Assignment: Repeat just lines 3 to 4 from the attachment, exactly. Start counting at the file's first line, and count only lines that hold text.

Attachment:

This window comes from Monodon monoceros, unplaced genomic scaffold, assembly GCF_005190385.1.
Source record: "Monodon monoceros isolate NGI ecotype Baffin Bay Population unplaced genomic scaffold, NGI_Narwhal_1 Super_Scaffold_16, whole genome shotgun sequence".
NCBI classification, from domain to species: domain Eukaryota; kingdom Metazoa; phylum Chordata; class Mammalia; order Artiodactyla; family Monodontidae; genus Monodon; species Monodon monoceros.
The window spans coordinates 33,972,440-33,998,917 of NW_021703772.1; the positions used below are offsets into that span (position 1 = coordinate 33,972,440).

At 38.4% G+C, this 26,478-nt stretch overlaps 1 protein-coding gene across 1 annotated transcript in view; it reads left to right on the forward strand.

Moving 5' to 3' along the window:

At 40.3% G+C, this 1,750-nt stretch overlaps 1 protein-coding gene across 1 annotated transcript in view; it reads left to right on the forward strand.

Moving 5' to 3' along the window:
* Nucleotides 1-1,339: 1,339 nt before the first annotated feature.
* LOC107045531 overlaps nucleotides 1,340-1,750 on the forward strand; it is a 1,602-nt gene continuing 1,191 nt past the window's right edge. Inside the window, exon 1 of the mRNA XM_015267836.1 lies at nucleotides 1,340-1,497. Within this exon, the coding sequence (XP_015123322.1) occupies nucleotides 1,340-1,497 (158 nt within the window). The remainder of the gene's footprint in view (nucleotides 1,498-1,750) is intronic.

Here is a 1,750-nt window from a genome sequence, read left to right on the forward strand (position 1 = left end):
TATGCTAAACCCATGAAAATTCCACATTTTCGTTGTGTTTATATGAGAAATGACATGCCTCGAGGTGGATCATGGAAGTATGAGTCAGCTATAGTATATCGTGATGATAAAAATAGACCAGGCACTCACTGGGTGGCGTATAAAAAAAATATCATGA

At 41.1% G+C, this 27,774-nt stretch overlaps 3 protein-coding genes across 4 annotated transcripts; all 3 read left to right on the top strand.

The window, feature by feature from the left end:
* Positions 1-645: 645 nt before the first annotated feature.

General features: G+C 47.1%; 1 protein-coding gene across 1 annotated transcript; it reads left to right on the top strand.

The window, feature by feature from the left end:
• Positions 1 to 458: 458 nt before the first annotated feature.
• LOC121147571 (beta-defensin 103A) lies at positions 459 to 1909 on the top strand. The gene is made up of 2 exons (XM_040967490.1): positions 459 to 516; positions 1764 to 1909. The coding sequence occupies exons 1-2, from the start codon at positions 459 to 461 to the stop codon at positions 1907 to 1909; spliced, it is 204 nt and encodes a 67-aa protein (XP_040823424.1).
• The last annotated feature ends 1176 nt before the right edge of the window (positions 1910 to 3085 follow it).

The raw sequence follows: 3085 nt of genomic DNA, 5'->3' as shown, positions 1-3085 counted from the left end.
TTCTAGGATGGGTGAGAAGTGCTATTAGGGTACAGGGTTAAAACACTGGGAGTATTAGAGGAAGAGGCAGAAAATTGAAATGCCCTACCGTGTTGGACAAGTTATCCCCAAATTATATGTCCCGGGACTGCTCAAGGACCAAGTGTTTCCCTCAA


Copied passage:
NCBI classification, from domain to species: domain Eukaryota; kingdom Metazoa; phylum Chordata; class Mammalia; order Artiodactyla; family Monodontidae; genus Monodon; species Monodon monoceros.
The window spans coordinates 33,972,440-33,998,917 of NW_021703772.1; the positions used below are offsets into that span (position 1 = coordinate 33,972,440).